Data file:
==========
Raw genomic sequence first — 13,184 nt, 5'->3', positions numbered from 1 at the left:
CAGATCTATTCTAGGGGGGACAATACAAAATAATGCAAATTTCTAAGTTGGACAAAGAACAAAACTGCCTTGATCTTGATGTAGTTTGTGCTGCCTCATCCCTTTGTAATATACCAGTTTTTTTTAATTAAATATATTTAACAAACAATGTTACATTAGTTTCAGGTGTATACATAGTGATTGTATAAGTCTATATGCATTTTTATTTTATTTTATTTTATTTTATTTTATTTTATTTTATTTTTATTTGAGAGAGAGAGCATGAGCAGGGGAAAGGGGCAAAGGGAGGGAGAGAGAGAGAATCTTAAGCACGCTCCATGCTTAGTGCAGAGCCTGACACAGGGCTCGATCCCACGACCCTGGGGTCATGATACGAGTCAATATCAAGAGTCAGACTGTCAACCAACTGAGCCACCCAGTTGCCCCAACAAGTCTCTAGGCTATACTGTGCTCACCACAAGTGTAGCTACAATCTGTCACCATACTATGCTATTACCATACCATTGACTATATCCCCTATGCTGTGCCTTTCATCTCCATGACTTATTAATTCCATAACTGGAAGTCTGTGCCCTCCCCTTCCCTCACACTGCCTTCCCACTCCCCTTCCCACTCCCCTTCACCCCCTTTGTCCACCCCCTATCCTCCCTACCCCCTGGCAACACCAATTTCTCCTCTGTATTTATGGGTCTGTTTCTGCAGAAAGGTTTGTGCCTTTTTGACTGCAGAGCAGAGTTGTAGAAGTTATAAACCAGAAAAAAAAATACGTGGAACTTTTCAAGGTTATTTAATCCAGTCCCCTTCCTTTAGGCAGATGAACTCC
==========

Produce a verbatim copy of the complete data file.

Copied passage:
Raw genomic sequence first — 13,184 nt, 5'->3', positions numbered from 1 at the left:
CAGATCTATTCTAGGGGGGACAATACAAAATAATGCAAATTTCTAAGTTGGACAAAGAACAAAACTGCCTTGATCTTGATGTAGTTTGTGCTGCCTCATCCCTTTGTAATATACCAGTTTTTTTTAATTAAATATATTTAACAAACAATGTTACATTAGTTTCAGGTGTATACATAGTGATTGTATAAGTCTATATGCATTTTTATTTTATTTTATTTTATTTTATTTTATTTTATTTTATTTTTATTTGAGAGAGAGAGCATGAGCAGGGGAAAGGGGCAAAGGGAGGGAGAGAGAGAGAATCTTAAGCACGCTCCATGCTTAGTGCAGAGCCTGACACAGGGCTCGATCCCACGACCCTGGGGTCATGATACGAGTCAATATCAAGAGTCAGACTGTCAACCAACTGAGCCACCCAGTTGCCCCAACAAGTCTCTAGGCTATACTGTGCTCACCACAAGTGTAGCTACAATCTGTCACCATACTATGCTATTACCATACCATTGACTATATCCCCTATGCTGTGCCTTTCATCTCCATGACTTATTAATTCCATAACTGGAAGTCTGTGCCCTCCCCTTCCCTCACACTGCCTTCCCACTCCCCTTCCCACTCCCCTTCACCCCCTTTGTCCACCCCCTATCCTCCCTACCCCCTGGCAACACCAATTTCTCCTCTGTATTTATGGGTCTGTTTCTGCAGAAAGGTTTGTGCCTTTTTGACTGCAGAGCAGAGTTGTAGAAGTTATAAACCAGAAAAAAAAATACGTGGAACTTTTCAAGGTTATTTAATCCAGTCCCCTTCCTTTAGGCAGATGAACTCC